"You just kill that shit! You have this silky top-end sound, this polished sound. I mean, I can't do it. Carter's clients wanna fuck with me and I'm like, 'I don't do what Carter does!'"

"The products that we put out don't sound anything like each other," says McKee. "We're not always copying each other or trading notes. It's never really been like that."

"When we worked in Florissant we only had one room that we both worked in," Sawicki explains, "so for him to be working, I'm not working, and for me to be working he's not working."

Sawicki's own specialty is hip-hop. "'90s golden-era hip-hop is really my thing," he says. "And conscious stuff I get a lot of. But at the same time, I've been really pushing the envelope with Tef."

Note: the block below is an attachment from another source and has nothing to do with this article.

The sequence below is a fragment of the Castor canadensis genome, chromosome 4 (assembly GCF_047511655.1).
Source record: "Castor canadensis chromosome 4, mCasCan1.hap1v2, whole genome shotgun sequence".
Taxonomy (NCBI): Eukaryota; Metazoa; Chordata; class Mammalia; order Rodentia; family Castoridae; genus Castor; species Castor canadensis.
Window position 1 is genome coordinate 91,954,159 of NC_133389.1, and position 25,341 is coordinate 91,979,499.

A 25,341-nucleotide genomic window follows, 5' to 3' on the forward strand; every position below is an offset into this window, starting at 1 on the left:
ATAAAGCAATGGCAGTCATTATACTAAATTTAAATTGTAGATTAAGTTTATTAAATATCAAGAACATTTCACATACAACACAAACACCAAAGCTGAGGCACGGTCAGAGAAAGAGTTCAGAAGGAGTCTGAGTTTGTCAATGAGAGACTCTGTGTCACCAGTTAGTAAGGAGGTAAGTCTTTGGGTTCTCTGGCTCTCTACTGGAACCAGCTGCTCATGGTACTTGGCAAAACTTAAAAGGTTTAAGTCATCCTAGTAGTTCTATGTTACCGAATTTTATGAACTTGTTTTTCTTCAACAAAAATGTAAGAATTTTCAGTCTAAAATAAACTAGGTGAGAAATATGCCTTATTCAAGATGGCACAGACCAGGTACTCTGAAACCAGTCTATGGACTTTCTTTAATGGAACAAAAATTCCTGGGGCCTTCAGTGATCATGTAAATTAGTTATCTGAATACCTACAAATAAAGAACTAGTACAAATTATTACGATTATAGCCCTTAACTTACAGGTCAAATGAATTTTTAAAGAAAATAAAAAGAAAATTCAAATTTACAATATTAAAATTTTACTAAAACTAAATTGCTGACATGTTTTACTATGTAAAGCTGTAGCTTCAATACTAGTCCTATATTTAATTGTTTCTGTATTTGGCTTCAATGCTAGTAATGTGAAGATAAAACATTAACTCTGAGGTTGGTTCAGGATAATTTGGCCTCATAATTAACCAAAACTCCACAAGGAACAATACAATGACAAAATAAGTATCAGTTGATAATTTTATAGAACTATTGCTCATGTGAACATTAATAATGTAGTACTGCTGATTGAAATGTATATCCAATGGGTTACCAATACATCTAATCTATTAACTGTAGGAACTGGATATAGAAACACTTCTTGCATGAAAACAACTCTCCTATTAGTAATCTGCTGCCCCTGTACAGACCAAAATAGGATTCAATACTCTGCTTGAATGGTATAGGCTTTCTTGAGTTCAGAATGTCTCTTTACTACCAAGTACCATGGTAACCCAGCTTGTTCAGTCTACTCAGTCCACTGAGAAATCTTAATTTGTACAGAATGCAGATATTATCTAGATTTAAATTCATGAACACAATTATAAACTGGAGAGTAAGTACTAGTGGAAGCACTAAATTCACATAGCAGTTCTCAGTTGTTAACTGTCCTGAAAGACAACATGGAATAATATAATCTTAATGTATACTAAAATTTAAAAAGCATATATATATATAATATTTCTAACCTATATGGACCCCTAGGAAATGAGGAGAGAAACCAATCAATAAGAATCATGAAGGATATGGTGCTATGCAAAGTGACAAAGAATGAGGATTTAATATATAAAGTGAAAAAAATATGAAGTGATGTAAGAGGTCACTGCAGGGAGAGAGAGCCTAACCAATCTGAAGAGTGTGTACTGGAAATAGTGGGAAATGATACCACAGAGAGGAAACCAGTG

Tef Poe is leading the way right now in defining St. Louis hip-hop, keeping the international spotlights trained on his forceful delivery and eloquent social activism.

"I work with Tef, and I feel like he keeps me super relevant right now," says Sawicki. "And he says my name on pretty much every release that he's ever done! It's awesome. I feel like the records are symbiotic. I don't think he needs me to make great records, but I think when we make records together that they excel to another level. And I think that's what I'm getting known for."

By the time they got shut down in Florissant, the two engineers had racked up tens of thousands of songs as they honed their respective strengths.